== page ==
ANDY V. LE, and LIEN THI NGUYEN, Plaintiffs,
1st NATIONAL LENDING SERVICES (in its capacity as originating lender and purported mortgage servicer), et al., Defendants.
ORDER DENYING APPLICATION FOR TEMPORARY RESTRAINING ORDER
LUCY H. KOH, District Judge.
Plaintiffs Andy V. Le and Lien Thi Nguyen ("Plaintiffs") have filed an application for a temporary restraining order enjoining unlawful detainer proceedings in Santa Clara County Superior Court, Case No. 113CV245896 ("the Superior Court Action"). Plaintiffs' application also requests that the Court issue an order to show cause why the proceedings should not be preliminarily enjoined. The Court DENIES Plaintiffs' application, for the reasons discussed below.
On June 6, 2013, Plaintiffs filed the following documents: a complaint in the instant action asserting ten causes of action, including a variety of state law causes of action and a violation of 15 U.S.C. 1614(g) (the Truth in Lending Act); a document entitled "Ex Parte Application for Temporary Restraining Order and for Order to Show Cause Why Defendants Should Not Be Preliminarily Enjoined from Proceeding with Unlawful Detainer in State Court" ("Application"); a supporting declaration of Andy V. Le; and a proposed Order ("Proposed Order"). The documents name the following defendants: "1st National Ending Services (in its capacity as originating lender and purported mortgage servicer), U.S. Bancorp d/b/a/U.S. Bank, National Association, as Trustee for Lehman XS 2007-4N, aka LXS 2007-4N; Structured Asset Securities Corporation; Aurora Loan Services LLC; and its successors and assigns; IndyMac Mortgage Serives [sic], a division of One West Bank, FSB as purported "Servicer"; Lehman Brothers Holdings Inc., or any "successor in interest thereto"; Greenhead Investments, Inc.; Meridian Foreclosure Service; Dianne K. Burnett, personally, and in her capacity as President of Meridian Foreclosure Service; Maggie Salac, personally, and in her capacity as Vice President of Meridian Foreclosure Service; Skyway Investments LLC; and Principal Capital LLC, " (collectively, "Defendants).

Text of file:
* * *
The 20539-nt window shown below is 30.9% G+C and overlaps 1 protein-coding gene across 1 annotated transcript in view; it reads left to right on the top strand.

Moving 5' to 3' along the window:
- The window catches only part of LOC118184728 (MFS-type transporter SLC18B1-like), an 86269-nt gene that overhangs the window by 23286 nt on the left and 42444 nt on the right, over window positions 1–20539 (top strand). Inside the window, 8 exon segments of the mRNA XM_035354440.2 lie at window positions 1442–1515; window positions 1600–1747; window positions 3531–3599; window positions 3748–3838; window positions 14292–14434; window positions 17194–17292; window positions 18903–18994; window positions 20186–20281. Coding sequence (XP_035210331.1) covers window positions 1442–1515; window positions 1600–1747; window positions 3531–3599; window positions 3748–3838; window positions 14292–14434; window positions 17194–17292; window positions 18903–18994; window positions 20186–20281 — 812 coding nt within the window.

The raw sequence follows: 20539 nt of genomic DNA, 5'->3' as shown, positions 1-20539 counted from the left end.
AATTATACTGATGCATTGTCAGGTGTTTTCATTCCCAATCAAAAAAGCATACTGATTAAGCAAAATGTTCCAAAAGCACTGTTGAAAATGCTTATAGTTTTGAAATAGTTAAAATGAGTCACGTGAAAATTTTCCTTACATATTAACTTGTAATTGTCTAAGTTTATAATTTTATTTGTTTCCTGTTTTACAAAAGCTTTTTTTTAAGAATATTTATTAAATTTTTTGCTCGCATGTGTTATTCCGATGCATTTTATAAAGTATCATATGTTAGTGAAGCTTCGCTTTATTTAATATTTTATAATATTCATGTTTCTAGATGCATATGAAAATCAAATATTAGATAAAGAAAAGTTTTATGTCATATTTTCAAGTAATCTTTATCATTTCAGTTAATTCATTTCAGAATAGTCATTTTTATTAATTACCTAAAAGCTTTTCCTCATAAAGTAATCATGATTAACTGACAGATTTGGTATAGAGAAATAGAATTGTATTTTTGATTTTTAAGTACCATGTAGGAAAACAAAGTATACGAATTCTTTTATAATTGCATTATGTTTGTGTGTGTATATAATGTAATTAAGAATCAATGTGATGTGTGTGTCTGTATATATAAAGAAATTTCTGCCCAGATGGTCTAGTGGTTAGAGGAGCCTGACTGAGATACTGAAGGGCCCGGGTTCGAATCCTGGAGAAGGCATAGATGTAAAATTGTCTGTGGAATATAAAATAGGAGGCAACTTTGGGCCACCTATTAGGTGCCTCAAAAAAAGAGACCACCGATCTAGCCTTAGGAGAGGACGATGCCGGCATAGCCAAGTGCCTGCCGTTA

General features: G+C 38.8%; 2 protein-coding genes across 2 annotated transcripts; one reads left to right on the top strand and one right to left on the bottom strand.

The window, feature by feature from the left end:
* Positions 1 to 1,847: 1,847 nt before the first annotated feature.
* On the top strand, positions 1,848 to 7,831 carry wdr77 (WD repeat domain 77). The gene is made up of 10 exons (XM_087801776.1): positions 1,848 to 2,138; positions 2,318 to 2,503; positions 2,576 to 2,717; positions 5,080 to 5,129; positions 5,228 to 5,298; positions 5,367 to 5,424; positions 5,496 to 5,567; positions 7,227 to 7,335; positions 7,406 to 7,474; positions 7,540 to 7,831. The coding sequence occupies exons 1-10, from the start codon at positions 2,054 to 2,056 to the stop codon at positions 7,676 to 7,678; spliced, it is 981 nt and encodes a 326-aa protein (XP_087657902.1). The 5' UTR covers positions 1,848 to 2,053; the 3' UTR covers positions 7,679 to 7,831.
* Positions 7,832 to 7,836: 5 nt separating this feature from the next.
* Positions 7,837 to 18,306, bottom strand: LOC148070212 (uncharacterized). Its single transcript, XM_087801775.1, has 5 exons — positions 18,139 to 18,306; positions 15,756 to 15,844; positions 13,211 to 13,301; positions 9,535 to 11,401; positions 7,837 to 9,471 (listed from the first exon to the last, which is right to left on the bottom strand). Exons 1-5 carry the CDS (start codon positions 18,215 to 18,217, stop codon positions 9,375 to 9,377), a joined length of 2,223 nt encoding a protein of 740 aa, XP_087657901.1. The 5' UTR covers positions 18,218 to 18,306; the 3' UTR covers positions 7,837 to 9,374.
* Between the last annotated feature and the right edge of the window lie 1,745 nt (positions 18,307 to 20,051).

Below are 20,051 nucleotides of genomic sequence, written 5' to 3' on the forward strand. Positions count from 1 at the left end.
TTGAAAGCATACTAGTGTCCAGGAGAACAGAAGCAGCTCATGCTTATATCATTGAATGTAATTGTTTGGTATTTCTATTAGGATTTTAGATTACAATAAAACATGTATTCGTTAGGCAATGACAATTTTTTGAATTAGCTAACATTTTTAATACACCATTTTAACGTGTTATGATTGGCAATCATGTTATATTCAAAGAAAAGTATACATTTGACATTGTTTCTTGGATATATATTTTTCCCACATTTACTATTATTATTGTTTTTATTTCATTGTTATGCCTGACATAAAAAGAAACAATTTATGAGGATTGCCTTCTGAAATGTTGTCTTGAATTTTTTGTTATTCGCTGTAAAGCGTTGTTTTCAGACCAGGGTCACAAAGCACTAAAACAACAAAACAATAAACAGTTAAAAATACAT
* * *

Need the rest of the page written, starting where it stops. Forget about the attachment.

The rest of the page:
The Application alleges that Plaintiffs lost title to their home through a wrongful foreclosure, and that Plaintiffs are facing imminent eviction. The Application requests that the Court enjoin all Defendants from proceeding in the unlawful detainer action against Plaintiffs that is currently pending before the Superior Court.
The Application further alleges as follows:
Unlawful detainer cases are summary proceedings, and Plaintiffs' answer is due tomorrow, upon order of the Superior Court denying Plaintiffs Motions to Dismiss, and to Continue (styled as "REQUEST FOR HEARING TO BE MOVED TO NEXT AVAILABLE DATE AFTER JUNE 30, 2013"). Plaintiffs will be homeless by the time Plaintiffs' complaint will be heard.
The Application lists the contact information for the counsel of record for the "sole Defendants whose counsel has been identified." However, Plaintiffs have not represented that any attempt has been made to serve or notify any Defendants, or offered any explanation for the lack of service.
II. LEGAL STANDARDS
The standard for issuing a temporary restraining order is identical to the standard for issuing a preliminary injunction. Brown Jordan Int'l, Inc. v. Mind's Eye Interiors, Inc., 236 F.Supp.2d 1152, 1154 (D. Haw. 2002); Lockheed Missile & Space Co., Inc. v. Hughes Aircraft Co., 887 F.Supp. 1320, 1323 (N.D. Cal.1995). "A plaintiff seeking a preliminary injunction must establish that he is likely to succeed on the merits, that he is likely to suffer irreparable harm in the absence of preliminary relief, that the balance of equities tips in his favor, and that an injunction is in the public interest." Winter v. Natural Res. Def. Council, Inc., 555 U.S. 7, 20 (2008). The party seeking the injunction bears the burden of proving these elements. Klein v. City of San Clemente, 584 F.3d 1196, 1201 (9th Cir. 2009). The issuance of a preliminary injunction is at the discretion of the district court. Indep. Living Ctr. v. Maxwell-Jolly, 572 F.3d 644, 651 (9th Cir. 2009).
Federal Rule of Civil Procedure 65(b)(1) states that a court may issue a temporary restraining order without notice to the opposing party only if: "(A) specific facts in an affidavit or a verified complaint clearly show that immediate and irreparable injury, loss, or damage will result to the movant before the adverse party can be heard in opposition; and (B) the movant's attorney certifies in writing any efforts made to give notice and the reasons why it should not be required." Additionally, Civil Local Rule 65-1(b) states that, unless relieved by the Court for good cause shown, "on or before the day of an ex parte motion for a temporary restraining order, counsel applying for the temporary restraining order must deliver notice of such motion to opposing counsel or party."
A. Relief Barred by Anti-Injunction Act
The only relief requested in Plaintiff's Application is an injunction of the Superior Court Action. However, numerous district courts have found that the Anti-Injunction Act, 28 U.S.C. § 2283, prohibits a federal district court from issuing a temporary restraining order staying unlawful detainer proceedings in state court. See Farah v. Wells Fargo Home Mortgage, 13-CV-1127 PSG, 2013 WL 1397405 (N.D. Cal. Apr. 5, 2013); Michener v. Wells Fargo Home Mortgage, C 12-2003 PJH, 2012 WL 3027538 (N.D. Cal. July 24, 2012); Fajardo v. Ross, 1:12-CV-00217-AWI, 2012 WL 2589244 (E.D. Cal. July 3, 2012); Carrasco ...